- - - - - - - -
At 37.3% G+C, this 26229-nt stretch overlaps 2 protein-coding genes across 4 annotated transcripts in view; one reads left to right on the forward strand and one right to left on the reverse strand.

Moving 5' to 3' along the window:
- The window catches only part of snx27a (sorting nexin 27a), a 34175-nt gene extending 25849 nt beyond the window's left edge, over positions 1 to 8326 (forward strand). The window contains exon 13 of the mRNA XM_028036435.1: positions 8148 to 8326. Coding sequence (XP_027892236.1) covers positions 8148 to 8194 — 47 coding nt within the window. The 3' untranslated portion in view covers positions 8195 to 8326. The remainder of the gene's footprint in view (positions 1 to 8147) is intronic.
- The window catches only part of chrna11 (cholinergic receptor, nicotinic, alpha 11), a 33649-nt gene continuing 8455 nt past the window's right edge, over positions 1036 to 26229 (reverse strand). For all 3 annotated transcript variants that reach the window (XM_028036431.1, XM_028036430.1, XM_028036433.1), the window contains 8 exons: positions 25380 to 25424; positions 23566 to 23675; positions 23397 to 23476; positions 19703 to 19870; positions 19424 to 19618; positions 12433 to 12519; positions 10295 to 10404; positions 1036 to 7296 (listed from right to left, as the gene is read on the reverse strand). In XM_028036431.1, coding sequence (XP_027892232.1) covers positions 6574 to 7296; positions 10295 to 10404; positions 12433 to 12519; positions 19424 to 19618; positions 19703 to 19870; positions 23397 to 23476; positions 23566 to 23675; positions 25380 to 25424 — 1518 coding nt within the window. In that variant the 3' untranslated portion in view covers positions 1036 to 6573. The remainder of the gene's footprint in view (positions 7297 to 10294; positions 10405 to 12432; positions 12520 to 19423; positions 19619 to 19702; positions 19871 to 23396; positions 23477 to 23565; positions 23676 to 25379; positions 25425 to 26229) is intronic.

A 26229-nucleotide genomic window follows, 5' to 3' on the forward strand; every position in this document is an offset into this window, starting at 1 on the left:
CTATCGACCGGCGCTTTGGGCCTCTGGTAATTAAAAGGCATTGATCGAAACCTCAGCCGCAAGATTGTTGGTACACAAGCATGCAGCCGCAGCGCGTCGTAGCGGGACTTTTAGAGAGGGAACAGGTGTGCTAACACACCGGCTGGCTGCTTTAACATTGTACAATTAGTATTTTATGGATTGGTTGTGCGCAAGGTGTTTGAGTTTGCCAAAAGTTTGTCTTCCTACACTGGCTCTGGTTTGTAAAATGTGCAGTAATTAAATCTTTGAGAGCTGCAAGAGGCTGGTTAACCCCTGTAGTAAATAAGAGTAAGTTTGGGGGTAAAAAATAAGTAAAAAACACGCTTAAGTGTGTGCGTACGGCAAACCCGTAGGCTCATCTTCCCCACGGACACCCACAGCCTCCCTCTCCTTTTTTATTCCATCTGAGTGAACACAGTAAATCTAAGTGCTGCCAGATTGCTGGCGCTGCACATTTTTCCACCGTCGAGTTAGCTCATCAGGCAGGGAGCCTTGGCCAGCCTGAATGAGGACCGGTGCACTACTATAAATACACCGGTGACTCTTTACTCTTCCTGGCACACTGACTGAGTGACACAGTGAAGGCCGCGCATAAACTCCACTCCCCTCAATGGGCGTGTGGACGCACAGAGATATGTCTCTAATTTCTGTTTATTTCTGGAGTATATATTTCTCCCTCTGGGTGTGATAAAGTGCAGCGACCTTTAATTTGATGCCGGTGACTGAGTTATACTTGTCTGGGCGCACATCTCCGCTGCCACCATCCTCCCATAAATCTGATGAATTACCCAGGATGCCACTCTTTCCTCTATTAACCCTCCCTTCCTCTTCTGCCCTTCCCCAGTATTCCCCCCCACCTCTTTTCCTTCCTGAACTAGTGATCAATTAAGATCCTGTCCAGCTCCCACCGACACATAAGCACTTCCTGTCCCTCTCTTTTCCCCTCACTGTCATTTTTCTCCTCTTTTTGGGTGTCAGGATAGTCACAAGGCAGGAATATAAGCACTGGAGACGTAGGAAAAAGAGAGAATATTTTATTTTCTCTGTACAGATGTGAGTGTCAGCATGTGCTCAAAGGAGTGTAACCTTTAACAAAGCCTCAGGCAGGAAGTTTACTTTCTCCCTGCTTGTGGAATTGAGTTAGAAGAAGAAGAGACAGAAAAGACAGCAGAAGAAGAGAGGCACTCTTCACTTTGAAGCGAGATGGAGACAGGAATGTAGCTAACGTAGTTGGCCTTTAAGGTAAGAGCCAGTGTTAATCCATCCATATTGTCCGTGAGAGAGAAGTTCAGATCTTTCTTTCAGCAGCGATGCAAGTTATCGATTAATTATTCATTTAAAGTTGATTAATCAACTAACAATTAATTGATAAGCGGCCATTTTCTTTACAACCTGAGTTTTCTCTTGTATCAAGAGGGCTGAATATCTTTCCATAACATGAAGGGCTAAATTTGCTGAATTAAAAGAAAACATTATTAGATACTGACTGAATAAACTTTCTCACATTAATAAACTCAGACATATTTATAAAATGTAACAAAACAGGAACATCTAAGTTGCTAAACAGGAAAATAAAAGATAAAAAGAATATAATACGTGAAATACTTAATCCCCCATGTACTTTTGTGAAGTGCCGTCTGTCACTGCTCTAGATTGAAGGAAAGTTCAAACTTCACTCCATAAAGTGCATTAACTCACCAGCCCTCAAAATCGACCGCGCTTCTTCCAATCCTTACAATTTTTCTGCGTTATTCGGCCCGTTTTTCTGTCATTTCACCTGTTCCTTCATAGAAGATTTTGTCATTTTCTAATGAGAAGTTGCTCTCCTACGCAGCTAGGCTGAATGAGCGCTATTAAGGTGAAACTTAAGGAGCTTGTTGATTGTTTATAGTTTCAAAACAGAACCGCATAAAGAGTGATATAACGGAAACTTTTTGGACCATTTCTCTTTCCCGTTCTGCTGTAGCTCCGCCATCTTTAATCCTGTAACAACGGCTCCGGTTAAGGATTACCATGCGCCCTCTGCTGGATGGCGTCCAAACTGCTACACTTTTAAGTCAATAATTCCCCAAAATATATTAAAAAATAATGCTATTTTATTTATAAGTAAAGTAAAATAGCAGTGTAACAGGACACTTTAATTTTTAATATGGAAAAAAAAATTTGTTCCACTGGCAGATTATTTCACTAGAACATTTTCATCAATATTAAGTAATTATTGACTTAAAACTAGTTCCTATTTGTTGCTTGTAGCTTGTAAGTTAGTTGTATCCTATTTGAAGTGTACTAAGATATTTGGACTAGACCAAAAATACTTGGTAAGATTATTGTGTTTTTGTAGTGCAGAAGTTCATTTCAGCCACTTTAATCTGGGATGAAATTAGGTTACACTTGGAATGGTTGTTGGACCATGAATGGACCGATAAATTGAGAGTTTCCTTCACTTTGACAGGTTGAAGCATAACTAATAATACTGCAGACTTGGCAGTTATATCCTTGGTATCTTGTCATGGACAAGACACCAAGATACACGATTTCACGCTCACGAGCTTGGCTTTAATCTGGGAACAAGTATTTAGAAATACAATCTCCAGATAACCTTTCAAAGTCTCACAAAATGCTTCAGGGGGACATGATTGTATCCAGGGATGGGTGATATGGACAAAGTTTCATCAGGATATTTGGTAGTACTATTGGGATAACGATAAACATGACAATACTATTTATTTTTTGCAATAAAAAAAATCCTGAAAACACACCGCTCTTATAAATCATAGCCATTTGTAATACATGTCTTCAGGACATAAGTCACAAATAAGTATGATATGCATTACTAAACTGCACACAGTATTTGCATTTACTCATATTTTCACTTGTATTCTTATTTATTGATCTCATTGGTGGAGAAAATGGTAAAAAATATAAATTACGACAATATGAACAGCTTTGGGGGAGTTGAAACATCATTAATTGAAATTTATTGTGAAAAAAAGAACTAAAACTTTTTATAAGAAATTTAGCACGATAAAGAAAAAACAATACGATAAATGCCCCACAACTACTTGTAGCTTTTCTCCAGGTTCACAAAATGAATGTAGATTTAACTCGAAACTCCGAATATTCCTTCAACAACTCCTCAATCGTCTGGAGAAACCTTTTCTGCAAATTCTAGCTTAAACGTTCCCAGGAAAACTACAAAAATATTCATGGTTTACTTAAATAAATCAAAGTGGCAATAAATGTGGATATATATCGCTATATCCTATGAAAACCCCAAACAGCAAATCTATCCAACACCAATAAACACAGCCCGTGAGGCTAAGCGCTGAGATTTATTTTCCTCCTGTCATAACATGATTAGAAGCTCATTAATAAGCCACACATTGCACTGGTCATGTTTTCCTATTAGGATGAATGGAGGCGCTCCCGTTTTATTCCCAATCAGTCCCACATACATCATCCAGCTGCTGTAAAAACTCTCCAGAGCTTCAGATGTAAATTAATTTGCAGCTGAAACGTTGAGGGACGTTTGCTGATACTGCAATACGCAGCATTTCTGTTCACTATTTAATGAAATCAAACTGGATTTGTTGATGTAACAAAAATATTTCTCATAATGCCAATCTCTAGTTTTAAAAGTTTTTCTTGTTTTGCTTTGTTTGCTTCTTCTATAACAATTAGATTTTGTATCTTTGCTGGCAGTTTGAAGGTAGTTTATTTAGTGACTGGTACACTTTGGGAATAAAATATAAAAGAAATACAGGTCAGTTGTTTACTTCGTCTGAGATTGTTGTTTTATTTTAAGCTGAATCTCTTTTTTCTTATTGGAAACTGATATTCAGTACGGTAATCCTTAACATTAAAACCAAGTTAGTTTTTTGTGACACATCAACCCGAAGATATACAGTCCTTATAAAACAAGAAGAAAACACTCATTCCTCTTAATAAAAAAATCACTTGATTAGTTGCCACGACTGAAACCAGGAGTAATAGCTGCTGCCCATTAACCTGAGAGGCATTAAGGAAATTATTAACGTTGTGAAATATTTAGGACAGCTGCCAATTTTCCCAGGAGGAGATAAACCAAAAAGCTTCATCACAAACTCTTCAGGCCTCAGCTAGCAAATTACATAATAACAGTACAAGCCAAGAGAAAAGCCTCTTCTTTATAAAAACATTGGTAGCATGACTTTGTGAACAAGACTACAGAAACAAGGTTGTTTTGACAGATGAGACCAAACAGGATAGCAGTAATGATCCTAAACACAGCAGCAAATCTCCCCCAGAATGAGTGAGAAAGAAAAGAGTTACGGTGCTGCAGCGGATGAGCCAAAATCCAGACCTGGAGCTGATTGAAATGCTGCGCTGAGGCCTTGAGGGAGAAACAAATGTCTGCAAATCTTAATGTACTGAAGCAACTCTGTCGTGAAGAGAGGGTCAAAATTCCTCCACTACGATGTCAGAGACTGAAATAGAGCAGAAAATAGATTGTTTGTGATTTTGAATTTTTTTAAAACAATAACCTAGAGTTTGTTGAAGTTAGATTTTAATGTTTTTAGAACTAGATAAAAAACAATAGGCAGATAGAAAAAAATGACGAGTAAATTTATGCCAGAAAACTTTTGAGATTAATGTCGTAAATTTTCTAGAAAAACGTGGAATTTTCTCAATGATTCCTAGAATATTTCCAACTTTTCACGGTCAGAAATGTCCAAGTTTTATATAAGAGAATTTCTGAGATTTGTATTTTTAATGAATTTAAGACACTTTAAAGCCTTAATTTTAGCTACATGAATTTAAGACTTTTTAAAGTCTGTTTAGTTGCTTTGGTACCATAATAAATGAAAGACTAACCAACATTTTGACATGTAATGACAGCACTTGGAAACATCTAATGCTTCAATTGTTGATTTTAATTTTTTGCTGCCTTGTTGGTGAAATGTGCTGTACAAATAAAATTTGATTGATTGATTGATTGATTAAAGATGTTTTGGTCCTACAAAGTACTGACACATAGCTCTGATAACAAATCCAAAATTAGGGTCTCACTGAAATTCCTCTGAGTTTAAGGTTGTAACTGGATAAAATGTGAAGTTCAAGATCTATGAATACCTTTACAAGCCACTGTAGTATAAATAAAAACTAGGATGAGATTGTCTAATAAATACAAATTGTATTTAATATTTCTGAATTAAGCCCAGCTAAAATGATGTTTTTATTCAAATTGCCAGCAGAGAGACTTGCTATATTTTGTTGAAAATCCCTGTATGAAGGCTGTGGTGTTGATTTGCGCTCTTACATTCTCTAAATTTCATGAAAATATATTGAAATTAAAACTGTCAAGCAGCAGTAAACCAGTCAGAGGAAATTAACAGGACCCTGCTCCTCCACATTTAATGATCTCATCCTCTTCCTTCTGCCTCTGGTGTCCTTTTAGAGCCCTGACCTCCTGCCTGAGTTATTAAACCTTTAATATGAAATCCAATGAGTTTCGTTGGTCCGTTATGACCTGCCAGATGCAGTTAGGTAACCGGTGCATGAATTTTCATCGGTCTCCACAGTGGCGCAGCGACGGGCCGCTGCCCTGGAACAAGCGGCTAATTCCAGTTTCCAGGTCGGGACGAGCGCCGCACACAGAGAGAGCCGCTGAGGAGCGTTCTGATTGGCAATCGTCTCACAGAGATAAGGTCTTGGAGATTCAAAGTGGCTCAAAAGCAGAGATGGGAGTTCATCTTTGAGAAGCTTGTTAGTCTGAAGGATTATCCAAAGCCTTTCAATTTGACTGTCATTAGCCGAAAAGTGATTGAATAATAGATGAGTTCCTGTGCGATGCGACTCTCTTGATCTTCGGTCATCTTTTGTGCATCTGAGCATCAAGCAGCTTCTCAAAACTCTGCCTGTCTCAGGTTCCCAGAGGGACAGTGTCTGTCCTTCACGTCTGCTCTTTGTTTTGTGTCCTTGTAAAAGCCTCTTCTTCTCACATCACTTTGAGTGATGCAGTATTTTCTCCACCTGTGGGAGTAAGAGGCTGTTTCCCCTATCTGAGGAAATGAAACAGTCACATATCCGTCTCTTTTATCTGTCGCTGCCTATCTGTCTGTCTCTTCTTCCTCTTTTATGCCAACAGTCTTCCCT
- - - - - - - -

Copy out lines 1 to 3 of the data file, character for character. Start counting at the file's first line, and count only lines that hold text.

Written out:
At 37.3% G+C, this 26229-nt stretch overlaps 2 protein-coding genes across 4 annotated transcripts in view; one reads left to right on the forward strand and one right to left on the reverse strand.

Moving 5' to 3' along the window:
- The window catches only part of snx27a (sorting nexin 27a), a 34175-nt gene extending 25849 nt beyond the window's left edge, over positions 1 to 8326 (forward strand). The window contains exon 13 of the mRNA XM_028036435.1: positions 8148 to 8326. Coding sequence (XP_027892236.1) covers positions 8148 to 8194 — 47 coding nt within the window. The 3' untranslated portion in view covers positions 8195 to 8326. The remainder of the gene's footprint in view (positions 1 to 8147) is intronic.